December 17, 2014

What Exactly is a Doula?

Michelle R my doula

I get asked all the time what a doula is.

I speak often about my doula as she always comes up when I talk about my births. Some of my friends have used their services, but for the vast majority of people it is a new word in their vocabulary.

Perhaps you have heard of doulas and are considering employing their services for your birth but you don’t really understand what that role will entail. Rather than go into my lengthy birth stories, I would like to share why having a doula was important to me and how it might be a huge help for you.

So what is a doula and why did I have one at two of my births?

Wikipedia says:

“A Doula, also known as a labor coach and originating from the Ancient Greek word (meaning female servant) is a nonmedical person who assists a woman before, during, or after childbirth, as well as her husband and/or family, by providing physical assistance, and emotional support.”

Within the phrases ‘assists a woman’ and ’emotional support’ is where the essence of the doula really lies. Depending on you and your particular needs during pregnancy, birth and after, your doula will attune to those and present support where needed. The strength of the doula’s support spans back millennia and is a tradition as old as time.

I often say that a doula is the Mother of the Mother. Someone to take care of the needs of a mother during the special transitional time that is giving birth. You see, not only is the baby new, but the mother is new too. For all the right reasons, the focus of most childbirth establishments is on the safe delivery of the baby. The focus isn’t necessarily on the emotional and spiritual support of the mother during this process.

This is where the doula comes in.

Even on subsequent births the woman is different every time. Just like children, we continue to grow and learn as we age and essentially each child has a different mother. Having someone there who not only understands that, but radiates it from every cell in her body is the most important ally you can have.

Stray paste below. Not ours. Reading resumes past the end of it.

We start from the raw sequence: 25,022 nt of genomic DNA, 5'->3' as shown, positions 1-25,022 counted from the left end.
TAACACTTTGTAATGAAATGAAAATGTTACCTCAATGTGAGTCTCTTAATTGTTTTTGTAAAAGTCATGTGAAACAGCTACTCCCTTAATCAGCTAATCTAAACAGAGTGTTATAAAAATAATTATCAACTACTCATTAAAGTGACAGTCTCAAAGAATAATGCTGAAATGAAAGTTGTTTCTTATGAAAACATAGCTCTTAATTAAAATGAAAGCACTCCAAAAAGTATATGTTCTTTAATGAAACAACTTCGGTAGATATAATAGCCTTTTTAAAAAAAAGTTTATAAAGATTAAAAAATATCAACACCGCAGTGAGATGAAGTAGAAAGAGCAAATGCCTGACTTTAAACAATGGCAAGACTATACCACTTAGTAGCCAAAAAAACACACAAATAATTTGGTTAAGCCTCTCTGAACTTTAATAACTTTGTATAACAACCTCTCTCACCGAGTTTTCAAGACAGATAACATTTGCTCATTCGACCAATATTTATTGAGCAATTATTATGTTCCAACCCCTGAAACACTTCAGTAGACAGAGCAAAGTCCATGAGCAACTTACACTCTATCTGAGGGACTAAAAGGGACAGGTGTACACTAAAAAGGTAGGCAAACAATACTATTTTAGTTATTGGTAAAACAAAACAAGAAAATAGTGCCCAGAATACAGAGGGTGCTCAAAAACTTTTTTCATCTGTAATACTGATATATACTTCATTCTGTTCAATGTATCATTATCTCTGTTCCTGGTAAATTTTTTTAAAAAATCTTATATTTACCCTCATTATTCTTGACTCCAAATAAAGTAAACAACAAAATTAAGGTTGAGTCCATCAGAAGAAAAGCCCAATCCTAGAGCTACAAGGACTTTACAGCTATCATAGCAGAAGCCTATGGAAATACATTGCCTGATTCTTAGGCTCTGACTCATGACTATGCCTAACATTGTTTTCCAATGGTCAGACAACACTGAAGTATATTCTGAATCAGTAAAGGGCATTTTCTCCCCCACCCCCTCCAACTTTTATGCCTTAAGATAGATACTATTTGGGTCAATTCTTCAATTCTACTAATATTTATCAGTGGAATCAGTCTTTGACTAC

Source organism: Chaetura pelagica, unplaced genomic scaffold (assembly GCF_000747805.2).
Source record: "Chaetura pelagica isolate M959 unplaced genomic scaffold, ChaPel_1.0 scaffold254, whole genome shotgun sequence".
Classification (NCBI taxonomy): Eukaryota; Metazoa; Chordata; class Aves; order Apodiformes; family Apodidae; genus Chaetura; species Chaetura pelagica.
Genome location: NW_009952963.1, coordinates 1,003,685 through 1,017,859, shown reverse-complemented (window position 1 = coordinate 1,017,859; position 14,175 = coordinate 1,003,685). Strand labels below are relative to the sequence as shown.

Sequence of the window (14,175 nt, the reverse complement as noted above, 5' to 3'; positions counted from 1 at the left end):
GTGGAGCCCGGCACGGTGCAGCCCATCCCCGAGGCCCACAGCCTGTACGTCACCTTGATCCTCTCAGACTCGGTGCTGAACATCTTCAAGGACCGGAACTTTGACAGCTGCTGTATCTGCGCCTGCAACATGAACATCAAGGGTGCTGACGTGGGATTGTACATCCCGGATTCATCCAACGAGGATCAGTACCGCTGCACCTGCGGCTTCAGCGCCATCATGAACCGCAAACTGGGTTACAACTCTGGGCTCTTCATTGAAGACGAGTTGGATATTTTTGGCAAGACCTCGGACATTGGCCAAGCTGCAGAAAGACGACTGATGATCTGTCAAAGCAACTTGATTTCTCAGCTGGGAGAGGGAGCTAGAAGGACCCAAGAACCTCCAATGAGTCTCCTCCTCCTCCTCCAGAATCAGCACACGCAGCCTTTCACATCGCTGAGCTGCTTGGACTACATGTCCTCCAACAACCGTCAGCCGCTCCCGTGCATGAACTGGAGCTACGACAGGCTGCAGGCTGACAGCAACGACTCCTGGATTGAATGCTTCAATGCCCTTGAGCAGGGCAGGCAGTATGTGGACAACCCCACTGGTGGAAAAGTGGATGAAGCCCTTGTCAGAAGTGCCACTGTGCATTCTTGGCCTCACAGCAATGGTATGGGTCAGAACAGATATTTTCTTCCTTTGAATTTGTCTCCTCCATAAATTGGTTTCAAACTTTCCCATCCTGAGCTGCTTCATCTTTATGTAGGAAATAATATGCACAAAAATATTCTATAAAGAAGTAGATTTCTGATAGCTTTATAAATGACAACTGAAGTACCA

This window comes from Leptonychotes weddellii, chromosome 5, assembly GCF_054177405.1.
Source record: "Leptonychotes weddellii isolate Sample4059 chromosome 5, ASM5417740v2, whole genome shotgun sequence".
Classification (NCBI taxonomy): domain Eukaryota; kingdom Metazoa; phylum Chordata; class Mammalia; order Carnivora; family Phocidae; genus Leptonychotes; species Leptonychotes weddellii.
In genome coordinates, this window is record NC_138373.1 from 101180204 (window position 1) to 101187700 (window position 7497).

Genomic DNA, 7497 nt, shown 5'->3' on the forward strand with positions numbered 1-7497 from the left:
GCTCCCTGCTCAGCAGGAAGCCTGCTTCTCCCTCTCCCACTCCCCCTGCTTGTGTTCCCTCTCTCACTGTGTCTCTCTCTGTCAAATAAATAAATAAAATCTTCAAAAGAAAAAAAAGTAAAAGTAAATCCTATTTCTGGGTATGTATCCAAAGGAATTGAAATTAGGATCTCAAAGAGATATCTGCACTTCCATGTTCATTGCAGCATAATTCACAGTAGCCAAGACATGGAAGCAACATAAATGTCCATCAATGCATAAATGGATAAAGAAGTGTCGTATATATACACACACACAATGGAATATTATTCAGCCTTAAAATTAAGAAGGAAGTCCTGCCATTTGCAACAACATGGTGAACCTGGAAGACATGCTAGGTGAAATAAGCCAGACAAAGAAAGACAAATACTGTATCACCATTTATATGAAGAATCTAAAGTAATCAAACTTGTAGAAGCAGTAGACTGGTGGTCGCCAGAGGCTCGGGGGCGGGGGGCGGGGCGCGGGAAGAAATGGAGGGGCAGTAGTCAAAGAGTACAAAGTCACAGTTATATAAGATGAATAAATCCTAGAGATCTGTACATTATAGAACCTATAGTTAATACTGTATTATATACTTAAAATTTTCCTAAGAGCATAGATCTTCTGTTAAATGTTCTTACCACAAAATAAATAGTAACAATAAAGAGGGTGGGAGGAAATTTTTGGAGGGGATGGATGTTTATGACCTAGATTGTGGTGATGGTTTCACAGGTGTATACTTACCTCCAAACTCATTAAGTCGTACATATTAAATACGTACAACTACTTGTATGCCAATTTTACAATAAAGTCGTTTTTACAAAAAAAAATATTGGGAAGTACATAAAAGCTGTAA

I’m not suggesting that the noble work of the midwives isn’t a reflection of these qualities, it is, but their primary job is to safely deliver the baby. While the role of the partner, if present, is to care and support the birthing mother, they are the guardian of the baby and as such their focus is also on that.
And while a doula is there to strengthen the bond and communication between the partners if present, my doula was there for me—and that made me feel so safe it became a part of how I gave birth.

I have three children, my eldest son was a year old when I met the woman who was to become my friend and my birthing companion. Claire was my doula for the birth of my second and third sons, and if I was to ever have another child, I wouldn’t do it without Claire by my side.

Is it that my doula helped me to give birth? It isn’t as simple as that. Having a doula with me and reflecting back at me every woman who has ever given birth, every woman who ever will give birth, showed me that I can give birth. Just like all my sisters before me, since time began. Reflected in her eyes is the distant memory and ancestral knowledge that I was born for this and that there is nothing to fear.

My births were beautiful.

There is a great secret.

It’s not that childbirth is painful, it’s that women are strong and if ever there was a landmark in a woman’s life that defines her, it’s the birth of her children.



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Author: Michelle Riordan

Editor: Renée Picard

Photo: courtesy of the author 

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Michelle Riordan